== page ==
Why is this medication prescribed?
Phenytoin is used to control certain type of seizures, and to treat and prevent seizures that may begin during or after surgery to the brain or nervous system. Phenytoin is in a class of medications called anticonvulsants. It works by decreasing abnormal electrical activity in the brain.
How should this medicine be used?
Phenytoin comes as an extended-release (long-acting) capsule, a chewable tablet, and a suspension (liquid) to take by mouth. The chewable tablet and suspension are usually taken two or three times a day. The extended-release capsules are usually taken 1 to 4 times a day. Take phenytoin at around the same time(s) every day. Follow the directions on your prescription label carefully, and ask your doctor or pharmacist to explain any part you do not understand. Take phenytoin exactly as directed. Do not take more or less of it or take it more often than prescribed by your doctor.
Your doctor will start you on a low dose of phenytoin and gradually increase your dose, not more often than once every 7 to 10 days.
Different phenytoin products are absorbed by the body in different ways and cannot be substituted for one another. If you need to switch from one phenytoin product to another, your doctor may need to adjust your dose. Each time you receive your medication, check to be sure that you have received the phenytoin product that was prescribed for you. Ask your pharmacist if you are not sure that you received the right medication.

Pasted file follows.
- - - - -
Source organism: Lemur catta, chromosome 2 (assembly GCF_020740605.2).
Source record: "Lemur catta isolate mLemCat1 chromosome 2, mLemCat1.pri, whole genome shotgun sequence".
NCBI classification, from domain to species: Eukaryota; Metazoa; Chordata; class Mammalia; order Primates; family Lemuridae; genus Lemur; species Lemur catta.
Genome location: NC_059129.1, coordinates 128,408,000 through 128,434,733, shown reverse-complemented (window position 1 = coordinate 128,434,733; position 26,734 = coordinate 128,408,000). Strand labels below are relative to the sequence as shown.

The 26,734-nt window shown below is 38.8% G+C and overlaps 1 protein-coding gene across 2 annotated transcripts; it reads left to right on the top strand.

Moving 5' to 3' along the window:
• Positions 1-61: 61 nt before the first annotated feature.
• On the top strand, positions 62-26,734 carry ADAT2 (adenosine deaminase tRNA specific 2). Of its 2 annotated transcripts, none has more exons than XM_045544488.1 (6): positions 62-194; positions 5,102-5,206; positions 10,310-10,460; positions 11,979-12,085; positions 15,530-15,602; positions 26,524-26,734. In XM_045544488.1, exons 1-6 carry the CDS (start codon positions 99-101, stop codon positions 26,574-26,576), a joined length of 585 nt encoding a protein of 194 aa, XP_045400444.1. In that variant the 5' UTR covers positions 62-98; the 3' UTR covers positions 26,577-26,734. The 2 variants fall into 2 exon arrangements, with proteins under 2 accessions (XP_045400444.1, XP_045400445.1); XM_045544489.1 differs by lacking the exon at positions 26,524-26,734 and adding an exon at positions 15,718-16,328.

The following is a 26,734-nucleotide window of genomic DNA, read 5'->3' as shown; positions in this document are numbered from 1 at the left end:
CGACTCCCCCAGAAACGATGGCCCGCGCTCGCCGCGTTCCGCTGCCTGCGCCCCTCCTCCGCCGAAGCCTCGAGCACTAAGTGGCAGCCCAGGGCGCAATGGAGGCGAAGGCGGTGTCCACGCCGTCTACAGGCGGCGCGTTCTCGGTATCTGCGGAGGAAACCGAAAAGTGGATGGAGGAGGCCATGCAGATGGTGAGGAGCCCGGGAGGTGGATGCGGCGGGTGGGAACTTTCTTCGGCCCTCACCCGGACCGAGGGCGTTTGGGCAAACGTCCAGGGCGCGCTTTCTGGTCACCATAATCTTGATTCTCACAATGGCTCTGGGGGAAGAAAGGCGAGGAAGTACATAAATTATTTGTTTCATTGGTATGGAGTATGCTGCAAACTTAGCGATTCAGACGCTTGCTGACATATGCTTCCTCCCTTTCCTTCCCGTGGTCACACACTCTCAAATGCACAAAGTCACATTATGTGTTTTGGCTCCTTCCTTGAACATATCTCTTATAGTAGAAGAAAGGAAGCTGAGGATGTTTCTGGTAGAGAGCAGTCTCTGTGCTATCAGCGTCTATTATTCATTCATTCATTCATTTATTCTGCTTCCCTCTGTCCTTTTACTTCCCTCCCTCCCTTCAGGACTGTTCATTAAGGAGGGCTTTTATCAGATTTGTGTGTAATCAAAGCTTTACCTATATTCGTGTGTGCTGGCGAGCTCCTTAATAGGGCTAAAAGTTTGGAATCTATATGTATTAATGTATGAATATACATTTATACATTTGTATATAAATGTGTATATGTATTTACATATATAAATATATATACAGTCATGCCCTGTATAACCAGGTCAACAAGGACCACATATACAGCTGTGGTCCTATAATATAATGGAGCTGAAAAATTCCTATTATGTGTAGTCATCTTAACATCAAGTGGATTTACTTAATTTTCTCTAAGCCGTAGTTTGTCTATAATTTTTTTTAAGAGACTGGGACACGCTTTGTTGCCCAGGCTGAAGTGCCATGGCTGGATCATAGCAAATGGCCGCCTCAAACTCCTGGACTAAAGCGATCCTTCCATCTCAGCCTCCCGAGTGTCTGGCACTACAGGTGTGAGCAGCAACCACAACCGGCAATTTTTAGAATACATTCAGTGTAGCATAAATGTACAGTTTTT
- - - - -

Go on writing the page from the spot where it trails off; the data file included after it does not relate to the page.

Shake the liquid well before each use to mix the medication evenly. Use an accurate measuring device to be sure you receive the correct amount of medication. Ask your doctor or pharmacist if you have any questions about how to measure your dose.
Swallow the extended-release capsules whole; do not split, chew, or crush them. Do not take capsules that are discolored.
You may chew the chewable tablets thoroughly before swallowing them, or you may swallow them whole without chewing.
If you are receiving formula or supplements through a feeding tube, talk to your doctor about when you should take phenytoin. You will need to allow some time between receiving your feedings and taking phenytoin.
Phenytoin may help control your condition but will not cure it. Continue to take phenytoin even if you feel well. Do not stop taking phenytoin without talking to your doctor, even if you experience side effects such as unusual changes in behavior or mood. If you suddenly stop taking phenytoin, your seizures may worsen. Your doctor will probably decrease your dose gradually.
Other uses for this medicine
Phenytoin is also used to control irregular heartbeat. Talk to your doctor about the risks of using this medication for your condition.
This medication may be prescribed for other uses; ask your doctor or pharmacist for more information.
What special precautions should I follow?
Before taking phenytoin,
- tell your doctor and pharmacist if you are allergic to phenytoin, other hydantoin medications such as ethotoin (Peganone) or fosphenytoin (Cerebyx), or any other medications. Also tell your doctor if you are allergic to carbamazepine (Carbatrol, Equetro, Tegretol, others), or if your doctor chose not to treat you with carbamazepine because laboratory testing showed that you have an inherited risk factor that makes it more likely that you will have an allergic reaction to carbamazepine. This risk factor may also increase the chance that you will have an allergic reaction to phenytoin.
- tell your doctor if you are taking delavirdine (Rescriptor). Your doctor will probably tell you not to take phenytoin if you are taking this medication.